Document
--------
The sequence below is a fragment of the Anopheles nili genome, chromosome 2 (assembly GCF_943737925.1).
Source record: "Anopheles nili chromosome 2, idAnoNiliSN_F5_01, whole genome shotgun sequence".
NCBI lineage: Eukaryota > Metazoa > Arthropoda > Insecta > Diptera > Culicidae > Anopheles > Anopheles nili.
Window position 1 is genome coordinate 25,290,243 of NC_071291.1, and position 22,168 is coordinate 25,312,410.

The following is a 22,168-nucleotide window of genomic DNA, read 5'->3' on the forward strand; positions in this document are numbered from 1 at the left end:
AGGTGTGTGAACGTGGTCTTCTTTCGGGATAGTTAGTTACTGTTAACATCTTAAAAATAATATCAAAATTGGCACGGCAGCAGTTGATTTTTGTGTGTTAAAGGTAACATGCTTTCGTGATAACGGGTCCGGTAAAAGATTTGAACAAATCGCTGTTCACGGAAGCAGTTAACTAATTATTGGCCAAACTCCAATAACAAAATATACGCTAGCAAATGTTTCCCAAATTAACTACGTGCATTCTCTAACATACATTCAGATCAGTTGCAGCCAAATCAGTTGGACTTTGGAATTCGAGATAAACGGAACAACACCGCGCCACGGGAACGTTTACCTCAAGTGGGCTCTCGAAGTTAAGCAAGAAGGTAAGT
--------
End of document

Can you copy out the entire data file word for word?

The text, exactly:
The sequence below is a fragment of the Anopheles nili genome, chromosome 2 (assembly GCF_943737925.1).
Source record: "Anopheles nili chromosome 2, idAnoNiliSN_F5_01, whole genome shotgun sequence".
NCBI lineage: Eukaryota > Metazoa > Arthropoda > Insecta > Diptera > Culicidae > Anopheles > Anopheles nili.
Window position 1 is genome coordinate 25,290,243 of NC_071291.1, and position 22,168 is coordinate 25,312,410.

The following is a 22,168-nucleotide window of genomic DNA, read 5'->3' on the forward strand; positions in this document are numbered from 1 at the left end:
AGGTGTGTGAACGTGGTCTTCTTTCGGGATAGTTAGTTACTGTTAACATCTTAAAAATAATATCAAAATTGGCACGGCAGCAGTTGATTTTTGTGTGTTAAAGGTAACATGCTTTCGTGATAACGGGTCCGGTAAAAGATTTGAACAAATCGCTGTTCACGGAAGCAGTTAACTAATTATTGGCCAAACTCCAATAACAAAATATACGCTAGCAAATGTTTCCCAAATTAACTACGTGCATTCTCTAACATACATTCAGATCAGTTGCAGCCAAATCAGTTGGACTTTGGAATTCGAGATAAACGGAACAACACCGCGCCACGGGAACGTTTACCTCAAGTGGGCTCTCGAAGTTAAGCAAGAAGGTAAGT